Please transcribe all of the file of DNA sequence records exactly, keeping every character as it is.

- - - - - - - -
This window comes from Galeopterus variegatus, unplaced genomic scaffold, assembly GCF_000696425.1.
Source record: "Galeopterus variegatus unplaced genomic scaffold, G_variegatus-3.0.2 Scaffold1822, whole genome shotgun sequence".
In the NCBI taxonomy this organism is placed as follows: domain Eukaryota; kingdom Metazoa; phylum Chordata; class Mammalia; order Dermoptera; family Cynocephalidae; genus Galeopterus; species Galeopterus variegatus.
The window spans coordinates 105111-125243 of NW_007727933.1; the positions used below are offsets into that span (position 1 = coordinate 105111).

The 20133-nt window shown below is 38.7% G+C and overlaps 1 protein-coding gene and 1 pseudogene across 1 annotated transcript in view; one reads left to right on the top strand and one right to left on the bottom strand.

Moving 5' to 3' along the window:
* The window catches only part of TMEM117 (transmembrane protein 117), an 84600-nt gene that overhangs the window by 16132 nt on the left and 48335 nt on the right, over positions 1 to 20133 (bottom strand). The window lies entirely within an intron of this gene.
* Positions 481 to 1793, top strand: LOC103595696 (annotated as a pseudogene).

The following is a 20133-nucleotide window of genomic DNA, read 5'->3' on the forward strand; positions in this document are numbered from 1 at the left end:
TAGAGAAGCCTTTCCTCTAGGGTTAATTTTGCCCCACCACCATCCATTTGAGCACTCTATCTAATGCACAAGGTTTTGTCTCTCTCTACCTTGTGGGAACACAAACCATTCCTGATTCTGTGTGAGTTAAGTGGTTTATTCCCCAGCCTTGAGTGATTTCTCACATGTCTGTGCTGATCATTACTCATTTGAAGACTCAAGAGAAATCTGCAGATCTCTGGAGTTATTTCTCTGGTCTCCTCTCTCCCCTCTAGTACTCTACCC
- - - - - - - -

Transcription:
This window comes from Galeopterus variegatus, unplaced genomic scaffold, assembly GCF_000696425.1.
Source record: "Galeopterus variegatus unplaced genomic scaffold, G_variegatus-3.0.2 Scaffold1822, whole genome shotgun sequence".
In the NCBI taxonomy this organism is placed as follows: domain Eukaryota; kingdom Metazoa; phylum Chordata; class Mammalia; order Dermoptera; family Cynocephalidae; genus Galeopterus; species Galeopterus variegatus.
The window spans coordinates 105111-125243 of NW_007727933.1; the positions used below are offsets into that span (position 1 = coordinate 105111).

The 20133-nt window shown below is 38.7% G+C and overlaps 1 protein-coding gene and 1 pseudogene across 1 annotated transcript in view; one reads left to right on the top strand and one right to left on the bottom strand.

Moving 5' to 3' along the window:
* The window catches only part of TMEM117 (transmembrane protein 117), an 84600-nt gene that overhangs the window by 16132 nt on the left and 48335 nt on the right, over positions 1 to 20133 (bottom strand). The window lies entirely within an intron of this gene.
* Positions 481 to 1793, top strand: LOC103595696 (annotated as a pseudogene).

The following is a 20133-nucleotide window of genomic DNA, read 5'->3' on the forward strand; positions in this document are numbered from 1 at the left end:
TAGAGAAGCCTTTCCTCTAGGGTTAATTTTGCCCCACCACCATCCATTTGAGCACTCTATCTAATGCACAAGGTTTTGTCTCTCTCTACCTTGTGGGAACACAAACCATTCCTGATTCTGTGTGAGTTAAGTGGTTTATTCCCCAGCCTTGAGTGATTTCTCACATGTCTGTGCTGATCATTACTCATTTGAAGACTCAAGAGAAATCTGCAGATCTCTGGAGTTATTTCTCTGGTCTCCTCTCTCCCCTCTAGTACTCTACCC